I’ve been fascinated by the idea of a community garden. I grew up with a garden in my front yard when I was a little kid. I helped my mum grow all kinds of vegetables such as corn, tomatoes, green onions, and Chinese vegetables like chayote (a.k.a. pear squash or choke) that were not commonly sold in conventional grocery stores. I loved gardening because our corn was the corn we grew was the sweetest I have ever tasted. You can’t buy that kind of corn in the store.
What we learned from gardening
Gardening has been a great joy to us.
It’s been an enjoyable experience to connect more deeply with the food that we eat. I learn a lot from our community garden. In the last few months, I’ve learned a lot about seasonality. I learned that during the fall and winter, the best plants to grow are the brassicas, like cauliflower, broccoli, and root vegetables like carrots and radishes (ewww), as well as the alliums, like leeks and onions.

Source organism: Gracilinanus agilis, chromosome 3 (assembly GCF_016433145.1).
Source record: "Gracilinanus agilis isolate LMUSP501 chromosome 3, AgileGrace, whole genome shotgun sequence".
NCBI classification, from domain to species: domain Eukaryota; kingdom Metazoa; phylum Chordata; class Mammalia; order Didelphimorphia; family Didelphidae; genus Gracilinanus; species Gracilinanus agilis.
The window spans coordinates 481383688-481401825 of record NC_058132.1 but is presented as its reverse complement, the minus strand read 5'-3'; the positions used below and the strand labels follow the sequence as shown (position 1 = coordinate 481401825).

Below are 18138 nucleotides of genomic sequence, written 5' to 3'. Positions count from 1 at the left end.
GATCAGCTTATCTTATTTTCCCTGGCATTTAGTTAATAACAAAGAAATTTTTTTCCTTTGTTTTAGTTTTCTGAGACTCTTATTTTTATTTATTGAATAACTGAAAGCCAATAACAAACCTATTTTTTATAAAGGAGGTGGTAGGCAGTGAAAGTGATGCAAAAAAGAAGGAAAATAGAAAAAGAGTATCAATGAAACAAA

It’s also an eye-opening experience.
I didn’t realize how much weeding we need to do. Weeding is a relaxing activity to do on the weekend. But only because we’re weeding a teeny, tiny little plot. I learned that the organic farming techniques don’t use passed pesticides. So, they are doing weeding by hand.
That means what we do for 30 minutes during the weekends for “fun”, some farm workers are doing full-time every day. This kind of backbreaking activity requires bending over and pulling out little grassy plants for hours and hours. And it’s a never-ending battle with the weeds.
Learning this helped me really appreciate every last leaf of lettuce I eat.